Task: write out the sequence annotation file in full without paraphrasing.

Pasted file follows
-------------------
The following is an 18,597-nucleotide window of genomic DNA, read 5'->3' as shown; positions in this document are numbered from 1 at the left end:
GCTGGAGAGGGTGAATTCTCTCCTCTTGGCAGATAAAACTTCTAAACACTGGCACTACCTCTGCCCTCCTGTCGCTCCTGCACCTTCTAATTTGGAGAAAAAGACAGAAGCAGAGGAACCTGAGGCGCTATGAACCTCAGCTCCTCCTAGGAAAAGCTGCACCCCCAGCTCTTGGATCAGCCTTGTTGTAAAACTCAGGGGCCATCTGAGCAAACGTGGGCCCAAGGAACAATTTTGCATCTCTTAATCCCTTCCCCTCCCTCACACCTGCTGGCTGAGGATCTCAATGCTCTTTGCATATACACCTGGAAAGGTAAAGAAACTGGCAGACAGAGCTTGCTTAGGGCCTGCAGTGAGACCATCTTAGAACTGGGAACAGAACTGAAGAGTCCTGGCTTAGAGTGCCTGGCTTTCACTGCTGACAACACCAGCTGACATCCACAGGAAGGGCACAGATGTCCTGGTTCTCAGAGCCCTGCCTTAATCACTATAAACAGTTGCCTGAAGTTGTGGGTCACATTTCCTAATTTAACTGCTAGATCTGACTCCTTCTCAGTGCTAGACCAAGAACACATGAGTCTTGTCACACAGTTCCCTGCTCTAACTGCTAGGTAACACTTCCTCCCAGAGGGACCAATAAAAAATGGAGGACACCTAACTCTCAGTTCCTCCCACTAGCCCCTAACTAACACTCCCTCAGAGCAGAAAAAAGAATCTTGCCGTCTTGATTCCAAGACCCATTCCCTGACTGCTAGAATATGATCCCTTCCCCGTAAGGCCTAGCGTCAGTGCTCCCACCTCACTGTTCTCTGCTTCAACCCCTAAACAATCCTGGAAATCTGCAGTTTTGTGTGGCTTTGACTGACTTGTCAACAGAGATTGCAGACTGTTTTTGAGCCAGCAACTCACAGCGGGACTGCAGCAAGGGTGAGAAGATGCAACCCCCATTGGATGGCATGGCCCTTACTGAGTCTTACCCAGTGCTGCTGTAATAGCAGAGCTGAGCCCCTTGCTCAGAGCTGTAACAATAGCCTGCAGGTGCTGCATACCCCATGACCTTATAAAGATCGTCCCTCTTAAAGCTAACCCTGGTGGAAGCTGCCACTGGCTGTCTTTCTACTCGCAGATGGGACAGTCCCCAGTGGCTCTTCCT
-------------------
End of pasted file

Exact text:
The following is an 18,597-nucleotide window of genomic DNA, read 5'->3' as shown; positions in this document are numbered from 1 at the left end:
GCTGGAGAGGGTGAATTCTCTCCTCTTGGCAGATAAAACTTCTAAACACTGGCACTACCTCTGCCCTCCTGTCGCTCCTGCACCTTCTAATTTGGAGAAAAAGACAGAAGCAGAGGAACCTGAGGCGCTATGAACCTCAGCTCCTCCTAGGAAAAGCTGCACCCCCAGCTCTTGGATCAGCCTTGTTGTAAAACTCAGGGGCCATCTGAGCAAACGTGGGCCCAAGGAACAATTTTGCATCTCTTAATCCCTTCCCCTCCCTCACACCTGCTGGCTGAGGATCTCAATGCTCTTTGCATATACACCTGGAAAGGTAAAGAAACTGGCAGACAGAGCTTGCTTAGGGCCTGCAGTGAGACCATCTTAGAACTGGGAACAGAACTGAAGAGTCCTGGCTTAGAGTGCCTGGCTTTCACTGCTGACAACACCAGCTGACATCCACAGGAAGGGCACAGATGTCCTGGTTCTCAGAGCCCTGCCTTAATCACTATAAACAGTTGCCTGAAGTTGTGGGTCACATTTCCTAATTTAACTGCTAGATCTGACTCCTTCTCAGTGCTAGACCAAGAACACATGAGTCTTGTCACACAGTTCCCTGCTCTAACTGCTAGGTAACACTTCCTCCCAGAGGGACCAATAAAAAATGGAGGACACCTAACTCTCAGTTCCTCCCACTAGCCCCTAACTAACACTCCCTCAGAGCAGAAAAAAGAATCTTGCCGTCTTGATTCCAAGACCCATTCCCTGACTGCTAGAATATGATCCCTTCCCCGTAAGGCCTAGCGTCAGTGCTCCCACCTCACTGTTCTCTGCTTCAACCCCTAAACAATCCTGGAAATCTGCAGTTTTGTGTGGCTTTGACTGACTTGTCAACAGAGATTGCAGACTGTTTTTGAGCCAGCAACTCACAGCGGGACTGCAGCAAGGGTGAGAAGATGCAACCCCCATTGGATGGCATGGCCCTTACTGAGTCTTACCCAGTGCTGCTGTAATAGCAGAGCTGAGCCCCTTGCTCAGAGCTGTAACAATAGCCTGCAGGTGCTGCATACCCCATGACCTTATAAAGATCGTCCCTCTTAAAGCTAACCCTGGTGGAAGCTGCCACTGGCTGTCTTTCTACTCGCAGATGGGACAGTCCCCAGTGGCTCTTCCT